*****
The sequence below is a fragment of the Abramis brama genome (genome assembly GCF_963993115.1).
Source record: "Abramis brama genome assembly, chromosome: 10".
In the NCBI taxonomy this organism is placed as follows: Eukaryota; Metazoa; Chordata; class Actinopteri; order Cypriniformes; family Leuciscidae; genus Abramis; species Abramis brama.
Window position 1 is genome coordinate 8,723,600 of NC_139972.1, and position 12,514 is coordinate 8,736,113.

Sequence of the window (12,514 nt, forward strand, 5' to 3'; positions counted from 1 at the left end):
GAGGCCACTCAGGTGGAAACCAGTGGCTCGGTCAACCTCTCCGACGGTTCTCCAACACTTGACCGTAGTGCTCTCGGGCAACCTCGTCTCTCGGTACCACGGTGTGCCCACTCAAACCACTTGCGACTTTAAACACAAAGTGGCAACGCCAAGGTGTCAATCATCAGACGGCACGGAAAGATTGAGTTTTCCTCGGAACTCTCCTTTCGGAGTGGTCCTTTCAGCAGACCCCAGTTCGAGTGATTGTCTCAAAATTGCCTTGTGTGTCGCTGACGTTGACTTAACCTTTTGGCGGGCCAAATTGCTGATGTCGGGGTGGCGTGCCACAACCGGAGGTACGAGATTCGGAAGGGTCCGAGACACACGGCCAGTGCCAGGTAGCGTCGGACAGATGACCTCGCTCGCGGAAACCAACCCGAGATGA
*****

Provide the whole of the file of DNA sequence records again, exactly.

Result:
The sequence below is a fragment of the Abramis brama genome (genome assembly GCF_963993115.1).
Source record: "Abramis brama genome assembly, chromosome: 10".
In the NCBI taxonomy this organism is placed as follows: Eukaryota; Metazoa; Chordata; class Actinopteri; order Cypriniformes; family Leuciscidae; genus Abramis; species Abramis brama.
Window position 1 is genome coordinate 8,723,600 of NC_139972.1, and position 12,514 is coordinate 8,736,113.

Sequence of the window (12,514 nt, forward strand, 5' to 3'; positions counted from 1 at the left end):
GAGGCCACTCAGGTGGAAACCAGTGGCTCGGTCAACCTCTCCGACGGTTCTCCAACACTTGACCGTAGTGCTCTCGGGCAACCTCGTCTCTCGGTACCACGGTGTGCCCACTCAAACCACTTGCGACTTTAAACACAAAGTGGCAACGCCAAGGTGTCAATCATCAGACGGCACGGAAAGATTGAGTTTTCCTCGGAACTCTCCTTTCGGAGTGGTCCTTTCAGCAGACCCCAGTTCGAGTGATTGTCTCAAAATTGCCTTGTGTGTCGCTGACGTTGACTTAACCTTTTGGCGGGCCAAATTGCTGATGTCGGGGTGGCGTGCCACAACCGGAGGTACGAGATTCGGAAGGGTCCGAGACACACGGCCAGTGCCAGGTAGCGTCGGACAGATGACCTCGCTCGCGGAAACCAACCCGAGATGA